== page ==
We do our best to communicate this with words, but the concept of family is something that’s better to show than to say. We do our best to demonstrate to them what a family is, and what a family should be. If they are with us, they probably didn’t have a very strong family, and they probably have a distorted view of what a family should be. It’s tough for some kids, especially ones who were an only child, to adjust to life in a big new house with new authority figures and a bunch of other boys. But with consistent love, food, shelter, discipline, and laughter, relationships are formed, trust is built, and a house of unrelated boys becomes a family. One of the best compliments we’ve ever received by one of our supervisors was after an observation. They told us that our house full of foster boys (who had been all together for less than a month) didn’t feel like a house full of strangers, but of brothers.  A lot of times it’s amazing how fast that process happens. Kids are quick learners, and they understand what they need and can sense when someone really cares about them. When they recognize that they now have the physical, emotional, and spiritual support that they need, it’s easier to accept where they are and who they’re with.

Family is the obvious part of our job. We work at a children’s home with foster kids. Our job is to be a family for kids who don’t have families. Mostly true. Family is the easy part, but teacher is arguably the more important part of our job. Using the Teaching Family Model, we teach kids social skills that they need to be successful in their life after Thornwell. In the assessment cottage, we observe and assess where kids are at with certain social skill when they are first admitted to Thornwell. We start by looking at simple skills like following instructions, asking permission, and getting along with others. All of those can be broken down further or modified if need be, but we want kids to be able to master those simple skills before they move on to more specific skills, like taking initiative and personal hygiene.

Teaching social skills is complicated under normal circumstances, but when kids have to unlearn years of bad habits, it can be even more difficult. Kids have had to learn skills like stealing and lying in order to preserve their own safety at home. Some of our kids were left all by themselves, so they take what they want when they want it. When you’re 4 years old and have spent most of their time alone, you don’t know how to interact with other kids. We don’t just teach the importance of positive social skills, we teach why negative social skills are negative. A big part of our teaching interactions are rationales. We have to tell the child why a positive skill will help them, and how a negative skill can be harmful. One of the great parts of the Teaching Family Model is that it is very child centered. The Family Teachers get to know each kid and select target skills that they specifically need to work on. With older children, the goal is to get the kids to a point that they can recognize their own positive and negative behavior, and they can have a hand in choosing what skills they think they need to work on. All of the kids that are old enough for the model are tasked with choosing goals that they want to accomplish. We encourage a mix of long and short term goals. Some of the goals for our current kids range from throwing a football straight to attending college. Some are simple and silly, others are more substantial. These goals are what we use to teach skills. The FT’s come up with rationales to connect their target skills to the goals they want to achieve. This helps the kids learn because it helps them understand how the target skills specifically chosen for them can help them accomplish the goals that they set.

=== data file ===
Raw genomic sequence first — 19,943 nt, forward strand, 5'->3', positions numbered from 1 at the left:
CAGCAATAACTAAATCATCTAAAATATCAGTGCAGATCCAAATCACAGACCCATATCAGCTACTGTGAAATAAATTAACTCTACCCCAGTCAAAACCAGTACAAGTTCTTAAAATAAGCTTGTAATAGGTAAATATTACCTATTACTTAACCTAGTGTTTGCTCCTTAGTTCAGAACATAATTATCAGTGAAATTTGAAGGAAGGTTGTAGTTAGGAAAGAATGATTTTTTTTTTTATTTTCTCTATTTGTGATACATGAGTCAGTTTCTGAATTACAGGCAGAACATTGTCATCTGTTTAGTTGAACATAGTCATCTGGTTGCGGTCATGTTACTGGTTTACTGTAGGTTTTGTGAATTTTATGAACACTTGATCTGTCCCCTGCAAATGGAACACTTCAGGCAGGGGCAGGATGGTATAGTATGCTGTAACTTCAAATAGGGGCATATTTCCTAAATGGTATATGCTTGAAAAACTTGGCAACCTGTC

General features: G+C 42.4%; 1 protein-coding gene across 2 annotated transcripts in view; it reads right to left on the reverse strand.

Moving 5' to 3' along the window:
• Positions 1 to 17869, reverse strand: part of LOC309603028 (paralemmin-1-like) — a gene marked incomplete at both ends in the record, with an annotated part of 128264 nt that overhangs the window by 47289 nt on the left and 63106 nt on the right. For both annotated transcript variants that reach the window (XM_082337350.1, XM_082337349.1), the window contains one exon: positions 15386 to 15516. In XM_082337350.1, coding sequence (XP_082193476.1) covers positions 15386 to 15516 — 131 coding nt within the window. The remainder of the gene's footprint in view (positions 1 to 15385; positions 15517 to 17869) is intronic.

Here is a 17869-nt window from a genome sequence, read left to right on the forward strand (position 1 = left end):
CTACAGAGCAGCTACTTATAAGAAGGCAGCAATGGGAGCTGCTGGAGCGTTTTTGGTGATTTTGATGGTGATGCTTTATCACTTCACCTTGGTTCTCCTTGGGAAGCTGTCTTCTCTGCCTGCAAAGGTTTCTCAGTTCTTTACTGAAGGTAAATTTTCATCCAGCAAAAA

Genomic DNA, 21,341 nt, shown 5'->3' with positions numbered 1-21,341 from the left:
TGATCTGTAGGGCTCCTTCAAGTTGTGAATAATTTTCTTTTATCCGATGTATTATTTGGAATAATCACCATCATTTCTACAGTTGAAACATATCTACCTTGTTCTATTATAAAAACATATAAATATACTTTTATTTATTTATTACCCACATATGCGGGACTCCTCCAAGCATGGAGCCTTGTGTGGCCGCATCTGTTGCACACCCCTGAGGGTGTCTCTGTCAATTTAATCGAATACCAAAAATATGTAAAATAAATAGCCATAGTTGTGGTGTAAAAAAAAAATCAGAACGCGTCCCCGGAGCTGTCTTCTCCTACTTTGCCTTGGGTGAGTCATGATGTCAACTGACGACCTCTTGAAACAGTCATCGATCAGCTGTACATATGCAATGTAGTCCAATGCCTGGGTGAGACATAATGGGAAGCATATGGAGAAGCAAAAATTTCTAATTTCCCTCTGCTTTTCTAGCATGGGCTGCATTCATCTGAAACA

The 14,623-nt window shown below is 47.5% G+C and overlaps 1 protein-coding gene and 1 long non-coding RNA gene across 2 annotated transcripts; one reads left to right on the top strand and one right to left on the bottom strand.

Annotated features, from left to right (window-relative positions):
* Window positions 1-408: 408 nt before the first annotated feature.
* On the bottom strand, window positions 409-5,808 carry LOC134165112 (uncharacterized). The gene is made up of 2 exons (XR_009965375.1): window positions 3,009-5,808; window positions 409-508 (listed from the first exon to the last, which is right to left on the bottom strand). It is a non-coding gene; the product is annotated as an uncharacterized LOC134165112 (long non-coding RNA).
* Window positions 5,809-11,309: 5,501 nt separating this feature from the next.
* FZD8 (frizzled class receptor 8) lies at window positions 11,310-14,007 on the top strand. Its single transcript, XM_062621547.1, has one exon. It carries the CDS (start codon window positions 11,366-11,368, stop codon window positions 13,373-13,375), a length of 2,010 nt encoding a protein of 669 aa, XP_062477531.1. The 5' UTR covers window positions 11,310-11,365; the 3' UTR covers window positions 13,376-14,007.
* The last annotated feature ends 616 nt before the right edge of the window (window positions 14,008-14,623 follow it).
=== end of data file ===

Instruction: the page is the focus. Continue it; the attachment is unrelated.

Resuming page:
Our job is so much more than just parenting someone else’s kids, or getting paid to be stay at home parents. Heidi likes to say that our job is more like doing 3 full time jobs at the same time: parenting 8-10 kids, housework, and paperwork. Those tasks and more keep us pretty busy, but we love it. We feel that Family Teaching is perfect preparation for when we have our own kids, and we feel that our lives before this prepared us perfectly for Family Teaching.

-Mr. Jon

P.S. This song has been stuck in my head for a while, so I figured I would share it with y’all.